“After his last race of the season,” says my friend Spencer, “he puts him bike in the garage and refuses to even look at it until his legs hairs (which are shaved, of course) grow to an inch and a half.”
We all need rest, both physically and mentally, and this is my favorite off-season recovery story. I like it because it’s simple, clear-cut, and 100% non-scientific. Rest is something where not only is science un-necessary, it’s debilitating. Rest should be both physical and mental. Sports—and exercise—are both physically and mentally addicting. Therefore, breaks should cut you off from both angles so that you come back both physically and mentally fresh.
This is much easier said than done. Vonn (husband of ski superstar Lindsey who is generally referred to by his surname) references the challenge as thus,
“She is extremely diligent,” he said, rolling his eyes. “That’s Lindsey, though. Even when she was supposed to be relaxing and resting her body in April, I would catch her sneaking into the gym. I’d have to drag her out.”
Dragging your spouse out of the gym is certainly counter-intuitive to some of you but, if you’re addicted to a sport or style of training (Xers, yes, I mean you too) there will always be a time where it takes discipline to shut things down.
The reason you want to force is break can best be described as human. Due to a combination of factors no one can stay on top of their game at all times. And if you don’t force rest on yourself then you’re leaving it up to your body to decide when it needs it. While this is obviously dangerous for athletes who need to perform on a schedule it’s better for the rest of us, too. Because we all have times when we would prefer to be at our best, so why leave it up to chance if we don’t have to?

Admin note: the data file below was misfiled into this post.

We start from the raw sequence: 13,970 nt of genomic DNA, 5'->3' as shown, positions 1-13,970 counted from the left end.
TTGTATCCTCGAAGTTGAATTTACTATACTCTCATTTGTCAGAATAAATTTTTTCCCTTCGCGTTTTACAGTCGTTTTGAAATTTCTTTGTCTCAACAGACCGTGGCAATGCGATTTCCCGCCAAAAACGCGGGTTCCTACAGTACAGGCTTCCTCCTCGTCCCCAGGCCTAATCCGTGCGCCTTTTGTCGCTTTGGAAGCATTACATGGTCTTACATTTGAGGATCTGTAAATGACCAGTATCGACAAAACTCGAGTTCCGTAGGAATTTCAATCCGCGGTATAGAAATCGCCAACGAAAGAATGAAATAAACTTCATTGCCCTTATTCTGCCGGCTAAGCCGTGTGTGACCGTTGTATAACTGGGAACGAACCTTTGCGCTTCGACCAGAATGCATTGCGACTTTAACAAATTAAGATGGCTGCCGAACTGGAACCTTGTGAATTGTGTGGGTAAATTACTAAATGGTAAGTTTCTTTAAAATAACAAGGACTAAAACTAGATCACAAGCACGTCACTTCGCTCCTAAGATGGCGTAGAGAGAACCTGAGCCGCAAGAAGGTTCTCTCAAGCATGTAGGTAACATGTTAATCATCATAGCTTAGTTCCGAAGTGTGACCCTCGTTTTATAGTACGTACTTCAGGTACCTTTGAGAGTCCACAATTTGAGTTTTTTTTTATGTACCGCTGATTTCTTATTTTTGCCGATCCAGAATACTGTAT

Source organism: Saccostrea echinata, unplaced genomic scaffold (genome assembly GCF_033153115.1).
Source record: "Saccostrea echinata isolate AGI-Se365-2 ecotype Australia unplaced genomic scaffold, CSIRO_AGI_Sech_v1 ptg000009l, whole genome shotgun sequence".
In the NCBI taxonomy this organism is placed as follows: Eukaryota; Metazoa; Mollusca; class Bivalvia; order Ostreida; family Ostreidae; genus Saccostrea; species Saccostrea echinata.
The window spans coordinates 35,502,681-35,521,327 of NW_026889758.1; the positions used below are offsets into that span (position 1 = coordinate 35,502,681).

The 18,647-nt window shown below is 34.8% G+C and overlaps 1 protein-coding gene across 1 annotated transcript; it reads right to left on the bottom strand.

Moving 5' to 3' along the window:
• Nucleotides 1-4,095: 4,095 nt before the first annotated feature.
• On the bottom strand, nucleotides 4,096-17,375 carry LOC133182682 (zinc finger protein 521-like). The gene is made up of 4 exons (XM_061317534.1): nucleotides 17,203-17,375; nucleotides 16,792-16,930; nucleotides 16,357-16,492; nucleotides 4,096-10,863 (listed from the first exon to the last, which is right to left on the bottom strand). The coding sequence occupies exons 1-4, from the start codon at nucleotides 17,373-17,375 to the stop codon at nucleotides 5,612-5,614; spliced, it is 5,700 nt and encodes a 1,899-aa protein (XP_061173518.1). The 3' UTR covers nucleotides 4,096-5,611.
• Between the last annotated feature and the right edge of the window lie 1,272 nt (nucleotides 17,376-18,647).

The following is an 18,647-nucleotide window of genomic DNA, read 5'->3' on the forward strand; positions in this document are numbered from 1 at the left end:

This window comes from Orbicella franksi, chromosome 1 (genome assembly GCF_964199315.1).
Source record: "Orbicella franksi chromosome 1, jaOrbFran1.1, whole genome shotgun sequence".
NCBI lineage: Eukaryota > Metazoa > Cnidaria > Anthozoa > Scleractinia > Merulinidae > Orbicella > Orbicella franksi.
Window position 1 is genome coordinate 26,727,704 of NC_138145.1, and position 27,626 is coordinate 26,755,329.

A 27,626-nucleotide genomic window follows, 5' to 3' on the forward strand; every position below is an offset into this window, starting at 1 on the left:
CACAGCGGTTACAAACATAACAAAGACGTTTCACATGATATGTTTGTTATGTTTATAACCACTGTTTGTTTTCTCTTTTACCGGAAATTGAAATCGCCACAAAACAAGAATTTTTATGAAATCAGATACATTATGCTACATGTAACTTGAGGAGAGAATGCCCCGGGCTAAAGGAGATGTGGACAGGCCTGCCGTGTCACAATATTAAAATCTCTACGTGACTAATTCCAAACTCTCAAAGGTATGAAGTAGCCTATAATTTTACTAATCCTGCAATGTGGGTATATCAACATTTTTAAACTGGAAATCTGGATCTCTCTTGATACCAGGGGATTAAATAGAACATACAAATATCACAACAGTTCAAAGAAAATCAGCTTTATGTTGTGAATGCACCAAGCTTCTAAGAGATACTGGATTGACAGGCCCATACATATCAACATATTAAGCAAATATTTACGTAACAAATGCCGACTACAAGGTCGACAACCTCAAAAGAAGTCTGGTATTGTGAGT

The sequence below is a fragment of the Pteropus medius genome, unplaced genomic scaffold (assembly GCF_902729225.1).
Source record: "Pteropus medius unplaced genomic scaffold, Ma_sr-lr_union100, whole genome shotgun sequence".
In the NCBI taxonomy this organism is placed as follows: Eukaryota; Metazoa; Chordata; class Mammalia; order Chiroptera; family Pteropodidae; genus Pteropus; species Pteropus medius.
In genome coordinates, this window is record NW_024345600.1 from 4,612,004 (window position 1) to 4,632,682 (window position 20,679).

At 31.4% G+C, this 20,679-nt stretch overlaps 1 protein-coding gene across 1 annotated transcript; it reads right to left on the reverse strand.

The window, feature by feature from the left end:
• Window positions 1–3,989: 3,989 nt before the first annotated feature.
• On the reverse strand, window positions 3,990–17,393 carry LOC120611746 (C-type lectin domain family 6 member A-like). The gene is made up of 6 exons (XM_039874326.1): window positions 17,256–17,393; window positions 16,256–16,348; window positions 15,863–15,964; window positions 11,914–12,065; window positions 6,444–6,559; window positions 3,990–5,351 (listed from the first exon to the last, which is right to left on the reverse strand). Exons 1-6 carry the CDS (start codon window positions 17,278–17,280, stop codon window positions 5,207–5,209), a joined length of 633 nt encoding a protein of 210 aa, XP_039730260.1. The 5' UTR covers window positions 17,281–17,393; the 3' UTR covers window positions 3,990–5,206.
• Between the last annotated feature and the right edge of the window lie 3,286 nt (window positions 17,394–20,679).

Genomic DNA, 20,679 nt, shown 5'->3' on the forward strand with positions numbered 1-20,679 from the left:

Since my bike’s had plenty of off time this last couple of years I’ve shut down climbing until after New Year. This means no climbing, no training for climbing, no climbing news or scanning the net for videos. It’s a complete forced break that will not only allow microtrauma to heal but will also re-set my daily habits and focus.
Rest has another up side; it’s fun. Historically it’s often been too fun. We only need to peruse the sports headlines to find examples where one athlete or another has gotten in trouble in the off-season. Cyclists are one of the worst offenders. Because it’s such a weight-dependant sport you almost always gain weight you stop racing. Therefore, how much damage was done over the winter has always been headline news in the cycling press.
Jan Ullrich anecdotes aside, just because you’re not focused doesn’t mean that you shouldn’t exercise. In fact you should stay active. The only rule should be that you do something different than normal, with no regiment, no coaching (including Tony, Chalene, Shaun, et al), and no goal except to sustain it for a prescribed period of time. All very calculatedly un-scientific.
It’s hard to force yourself into some down time, especially if you feel as though you’re getting close to your potential. But if you take the initiative you’ll find that you’ll end up with more control over both your performance and your life.
Part II, what I’m doing as “rest”, is here.
pics: curious goings on in the off-season: der kaiser obviously not worrying about his weight, party night in italy (“last blowout before training camp”) featuring some of the world’s best cyclists, and mrs. vonn decidedly not wasting her time off.